(Bloomberg) — In the battle for the biggest prize in China’s trillion-dollar pension market, BlackRock Inc. and other global firms have little chance of attracting clients like Judy Deng.
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On New Year’s Eve, the logistics executive tapped on her phone to deposit 12,000 yuan ($1,700) into a new pension account at her local bank in Shanghai. Deng, 46, never considered investing with global asset managers.
“You need a very strong reason to pick a foreign company,” she said, calling the global giants “very unfamiliar” names. “I don’t even know which country they’re from.”
China launched private pension plans for the first time last year and Beijing has ensured that domestic banks and fund managers win the vast majority of the new business in a market that may eventually grow to $1.7 trillion. Global companies including BlackRock and Fidelity International Ltd have been off to a slow start.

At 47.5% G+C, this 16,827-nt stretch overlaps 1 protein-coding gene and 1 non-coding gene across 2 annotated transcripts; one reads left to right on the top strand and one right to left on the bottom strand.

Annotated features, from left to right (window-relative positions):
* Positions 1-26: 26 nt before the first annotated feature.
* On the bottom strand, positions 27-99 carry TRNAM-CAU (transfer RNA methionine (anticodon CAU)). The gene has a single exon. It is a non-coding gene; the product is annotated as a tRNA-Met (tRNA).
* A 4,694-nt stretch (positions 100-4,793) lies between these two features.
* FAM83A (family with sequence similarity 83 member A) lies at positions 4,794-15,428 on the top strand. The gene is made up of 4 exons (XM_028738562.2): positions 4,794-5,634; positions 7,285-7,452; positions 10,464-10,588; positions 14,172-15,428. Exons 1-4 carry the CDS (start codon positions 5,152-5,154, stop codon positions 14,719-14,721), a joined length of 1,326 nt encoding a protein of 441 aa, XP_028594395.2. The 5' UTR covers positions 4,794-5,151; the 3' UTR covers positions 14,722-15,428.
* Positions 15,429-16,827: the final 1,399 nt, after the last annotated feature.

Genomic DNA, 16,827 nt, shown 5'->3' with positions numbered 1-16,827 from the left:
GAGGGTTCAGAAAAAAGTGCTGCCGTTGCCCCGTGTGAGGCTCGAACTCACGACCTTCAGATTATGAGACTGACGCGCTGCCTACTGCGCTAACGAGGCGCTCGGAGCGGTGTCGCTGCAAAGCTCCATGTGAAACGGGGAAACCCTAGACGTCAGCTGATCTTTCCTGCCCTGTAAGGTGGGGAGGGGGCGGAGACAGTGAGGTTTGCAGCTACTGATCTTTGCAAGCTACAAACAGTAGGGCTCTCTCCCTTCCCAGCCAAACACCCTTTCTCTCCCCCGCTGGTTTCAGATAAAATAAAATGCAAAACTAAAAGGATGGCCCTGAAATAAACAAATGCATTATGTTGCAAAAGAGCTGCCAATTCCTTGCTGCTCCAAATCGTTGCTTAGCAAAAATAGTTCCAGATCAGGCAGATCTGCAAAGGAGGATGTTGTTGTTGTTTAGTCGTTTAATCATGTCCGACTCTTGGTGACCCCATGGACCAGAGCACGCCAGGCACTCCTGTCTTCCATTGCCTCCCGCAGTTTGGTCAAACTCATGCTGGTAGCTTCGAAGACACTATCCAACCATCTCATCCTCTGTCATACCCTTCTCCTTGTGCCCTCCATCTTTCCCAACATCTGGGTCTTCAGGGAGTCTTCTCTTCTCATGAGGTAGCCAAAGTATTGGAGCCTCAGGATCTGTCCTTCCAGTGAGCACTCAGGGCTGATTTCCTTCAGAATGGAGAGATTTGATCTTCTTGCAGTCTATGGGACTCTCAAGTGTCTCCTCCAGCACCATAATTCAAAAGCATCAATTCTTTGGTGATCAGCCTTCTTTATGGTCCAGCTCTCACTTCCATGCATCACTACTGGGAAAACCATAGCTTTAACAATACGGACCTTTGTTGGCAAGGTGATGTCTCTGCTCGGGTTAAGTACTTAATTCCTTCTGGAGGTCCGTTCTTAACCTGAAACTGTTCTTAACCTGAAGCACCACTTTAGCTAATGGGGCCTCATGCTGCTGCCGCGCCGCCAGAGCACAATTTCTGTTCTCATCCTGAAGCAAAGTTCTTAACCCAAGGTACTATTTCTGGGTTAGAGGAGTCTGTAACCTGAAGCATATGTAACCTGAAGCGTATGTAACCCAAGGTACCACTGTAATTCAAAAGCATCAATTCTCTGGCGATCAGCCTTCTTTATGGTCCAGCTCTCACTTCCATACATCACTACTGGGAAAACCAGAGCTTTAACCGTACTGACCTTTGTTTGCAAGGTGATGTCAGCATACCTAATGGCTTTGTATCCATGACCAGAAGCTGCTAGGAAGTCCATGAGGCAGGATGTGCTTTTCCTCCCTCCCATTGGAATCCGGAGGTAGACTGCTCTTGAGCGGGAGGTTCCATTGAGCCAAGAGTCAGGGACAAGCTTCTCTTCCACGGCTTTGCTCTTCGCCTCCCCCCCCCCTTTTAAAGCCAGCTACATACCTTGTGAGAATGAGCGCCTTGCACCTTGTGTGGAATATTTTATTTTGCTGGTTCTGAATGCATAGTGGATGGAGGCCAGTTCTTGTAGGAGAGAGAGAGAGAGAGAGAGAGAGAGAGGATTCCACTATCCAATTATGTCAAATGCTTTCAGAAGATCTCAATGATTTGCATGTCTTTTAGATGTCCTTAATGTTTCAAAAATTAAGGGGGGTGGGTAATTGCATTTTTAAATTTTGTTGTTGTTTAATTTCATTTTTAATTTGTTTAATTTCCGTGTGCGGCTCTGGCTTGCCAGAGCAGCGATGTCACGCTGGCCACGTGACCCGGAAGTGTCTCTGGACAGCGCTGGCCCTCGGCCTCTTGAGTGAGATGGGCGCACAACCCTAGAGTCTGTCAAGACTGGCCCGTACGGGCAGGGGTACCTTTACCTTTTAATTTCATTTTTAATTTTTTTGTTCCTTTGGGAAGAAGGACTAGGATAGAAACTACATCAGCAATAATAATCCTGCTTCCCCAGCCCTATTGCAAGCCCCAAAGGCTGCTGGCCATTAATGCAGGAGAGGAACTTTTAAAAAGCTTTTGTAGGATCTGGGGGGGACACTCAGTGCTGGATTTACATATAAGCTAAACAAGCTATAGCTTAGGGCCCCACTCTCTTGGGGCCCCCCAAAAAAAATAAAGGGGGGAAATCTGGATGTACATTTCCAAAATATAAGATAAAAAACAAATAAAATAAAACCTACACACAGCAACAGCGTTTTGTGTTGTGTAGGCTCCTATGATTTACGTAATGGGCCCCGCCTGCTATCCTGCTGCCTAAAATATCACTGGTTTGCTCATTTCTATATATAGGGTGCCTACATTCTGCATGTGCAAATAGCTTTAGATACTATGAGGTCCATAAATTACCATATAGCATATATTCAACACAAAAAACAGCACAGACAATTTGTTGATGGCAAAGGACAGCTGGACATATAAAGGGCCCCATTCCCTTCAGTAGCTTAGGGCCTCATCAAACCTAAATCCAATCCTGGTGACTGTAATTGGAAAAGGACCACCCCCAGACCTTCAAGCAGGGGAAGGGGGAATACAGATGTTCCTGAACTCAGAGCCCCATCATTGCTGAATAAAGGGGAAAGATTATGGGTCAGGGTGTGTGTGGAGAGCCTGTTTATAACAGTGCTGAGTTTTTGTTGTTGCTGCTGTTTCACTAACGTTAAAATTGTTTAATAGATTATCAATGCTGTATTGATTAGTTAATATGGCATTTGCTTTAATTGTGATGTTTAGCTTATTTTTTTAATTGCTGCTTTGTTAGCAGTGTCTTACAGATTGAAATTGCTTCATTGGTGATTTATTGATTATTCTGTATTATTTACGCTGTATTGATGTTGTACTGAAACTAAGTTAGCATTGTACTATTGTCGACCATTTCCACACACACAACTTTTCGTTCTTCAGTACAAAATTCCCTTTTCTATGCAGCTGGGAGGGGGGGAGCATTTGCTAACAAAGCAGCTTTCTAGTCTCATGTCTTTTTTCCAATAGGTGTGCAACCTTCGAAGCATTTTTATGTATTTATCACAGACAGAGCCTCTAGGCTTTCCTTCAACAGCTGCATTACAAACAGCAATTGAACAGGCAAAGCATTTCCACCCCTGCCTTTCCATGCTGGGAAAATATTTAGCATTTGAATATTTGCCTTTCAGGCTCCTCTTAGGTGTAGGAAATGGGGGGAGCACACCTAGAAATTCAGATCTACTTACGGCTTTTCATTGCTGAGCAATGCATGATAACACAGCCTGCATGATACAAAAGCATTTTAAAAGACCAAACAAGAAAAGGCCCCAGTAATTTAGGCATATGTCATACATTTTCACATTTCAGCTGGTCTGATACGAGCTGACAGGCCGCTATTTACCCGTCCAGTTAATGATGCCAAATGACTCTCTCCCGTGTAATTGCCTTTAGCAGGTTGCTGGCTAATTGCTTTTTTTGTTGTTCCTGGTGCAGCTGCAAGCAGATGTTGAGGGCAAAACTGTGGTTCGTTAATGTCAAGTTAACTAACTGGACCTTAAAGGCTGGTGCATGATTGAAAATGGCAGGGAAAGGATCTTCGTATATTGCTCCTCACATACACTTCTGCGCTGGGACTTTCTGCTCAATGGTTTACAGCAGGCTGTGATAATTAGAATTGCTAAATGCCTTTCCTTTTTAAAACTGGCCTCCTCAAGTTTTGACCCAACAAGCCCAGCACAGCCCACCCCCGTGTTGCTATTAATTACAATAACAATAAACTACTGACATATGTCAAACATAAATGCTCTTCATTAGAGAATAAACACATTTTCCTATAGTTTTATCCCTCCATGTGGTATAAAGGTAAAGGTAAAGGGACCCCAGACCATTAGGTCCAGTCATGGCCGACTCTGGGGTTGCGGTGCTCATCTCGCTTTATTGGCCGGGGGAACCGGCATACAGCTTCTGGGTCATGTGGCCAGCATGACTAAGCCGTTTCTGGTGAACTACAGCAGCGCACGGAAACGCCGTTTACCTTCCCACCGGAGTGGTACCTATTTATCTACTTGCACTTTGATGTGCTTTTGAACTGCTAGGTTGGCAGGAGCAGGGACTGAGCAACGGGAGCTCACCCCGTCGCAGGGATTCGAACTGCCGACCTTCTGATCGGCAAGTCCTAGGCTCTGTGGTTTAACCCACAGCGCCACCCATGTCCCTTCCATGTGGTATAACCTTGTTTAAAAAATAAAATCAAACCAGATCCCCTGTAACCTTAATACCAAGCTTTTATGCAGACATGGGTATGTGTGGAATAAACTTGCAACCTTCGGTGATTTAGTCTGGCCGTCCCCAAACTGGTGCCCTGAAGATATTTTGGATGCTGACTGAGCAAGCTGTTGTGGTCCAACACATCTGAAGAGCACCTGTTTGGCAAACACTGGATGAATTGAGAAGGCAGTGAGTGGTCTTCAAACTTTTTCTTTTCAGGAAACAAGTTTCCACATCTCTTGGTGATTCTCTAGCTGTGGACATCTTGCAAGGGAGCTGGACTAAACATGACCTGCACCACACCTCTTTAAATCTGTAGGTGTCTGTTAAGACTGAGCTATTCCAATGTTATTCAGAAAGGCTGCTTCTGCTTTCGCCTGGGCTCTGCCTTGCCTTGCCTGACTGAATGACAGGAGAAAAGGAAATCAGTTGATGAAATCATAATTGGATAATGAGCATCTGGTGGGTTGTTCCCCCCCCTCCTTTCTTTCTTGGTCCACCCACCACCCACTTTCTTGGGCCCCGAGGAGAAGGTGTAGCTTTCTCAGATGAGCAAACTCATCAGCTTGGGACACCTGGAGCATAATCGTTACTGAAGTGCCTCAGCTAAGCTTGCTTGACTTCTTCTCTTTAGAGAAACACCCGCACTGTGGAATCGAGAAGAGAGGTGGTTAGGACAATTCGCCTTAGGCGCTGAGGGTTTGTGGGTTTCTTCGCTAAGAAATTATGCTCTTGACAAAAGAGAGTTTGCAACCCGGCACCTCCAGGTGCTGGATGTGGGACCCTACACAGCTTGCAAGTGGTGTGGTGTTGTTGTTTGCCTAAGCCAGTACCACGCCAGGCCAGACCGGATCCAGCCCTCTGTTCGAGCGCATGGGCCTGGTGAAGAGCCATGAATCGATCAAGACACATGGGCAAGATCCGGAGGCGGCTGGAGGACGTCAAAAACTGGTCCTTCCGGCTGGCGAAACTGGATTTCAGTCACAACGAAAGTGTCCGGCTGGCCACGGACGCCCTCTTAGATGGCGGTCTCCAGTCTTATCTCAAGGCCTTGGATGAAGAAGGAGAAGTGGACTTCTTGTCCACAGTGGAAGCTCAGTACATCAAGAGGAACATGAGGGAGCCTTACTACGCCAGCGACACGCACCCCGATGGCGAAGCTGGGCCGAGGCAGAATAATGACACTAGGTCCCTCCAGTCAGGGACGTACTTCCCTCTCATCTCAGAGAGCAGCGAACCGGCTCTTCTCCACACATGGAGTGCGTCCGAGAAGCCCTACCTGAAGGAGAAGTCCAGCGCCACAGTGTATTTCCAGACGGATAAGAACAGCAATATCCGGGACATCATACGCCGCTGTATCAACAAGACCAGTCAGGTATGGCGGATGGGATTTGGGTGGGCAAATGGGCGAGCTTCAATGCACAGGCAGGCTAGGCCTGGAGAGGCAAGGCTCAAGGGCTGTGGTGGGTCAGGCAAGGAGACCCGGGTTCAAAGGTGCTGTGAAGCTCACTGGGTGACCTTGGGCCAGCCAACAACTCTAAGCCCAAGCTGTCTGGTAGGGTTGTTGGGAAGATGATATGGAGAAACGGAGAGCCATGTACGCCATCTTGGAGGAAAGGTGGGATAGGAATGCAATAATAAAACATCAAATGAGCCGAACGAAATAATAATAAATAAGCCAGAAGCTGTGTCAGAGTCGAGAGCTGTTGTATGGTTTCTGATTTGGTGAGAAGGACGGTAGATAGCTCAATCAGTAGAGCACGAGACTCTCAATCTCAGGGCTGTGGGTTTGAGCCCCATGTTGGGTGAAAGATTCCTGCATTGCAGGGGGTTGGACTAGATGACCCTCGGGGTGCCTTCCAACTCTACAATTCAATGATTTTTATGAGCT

Given their tiny asset bases in China, most foreign money managers have so far been excluded from pilot trials in 36 cities, allowing banks like Industrial & Commercial Bank of China Ltd. and China Merchants Bank Co. to grab all the inflows. To cement their lead, the banks are offering everything from cash incentives to free ibuprofen for each new account.
“The first bite at the cake here won’t be easy” for foreign companies, said Zhou Yiqin, president of GuanShao Information Consulting Center, a financial regulations specialist.
While it’s still early days for the new pension scheme, the head start for domestic companies illustrates the daunting challenges for global firms eyeing a piece of China’s $60 trillion financial services sector. From mergers advice to stock sales and trading, Wall Street is struggling in a market that combines endless potential with stiff local competition and regulatory roadblocks.
China’s fledging private pension system is loaded with promise, as Beijing desperately tries to entice retirement savings to support an aging population. The number of people over 60 is expected to jump more than 50% by 2040, according to the World Health Organization. China’s population shrank last year for the first time in six decades.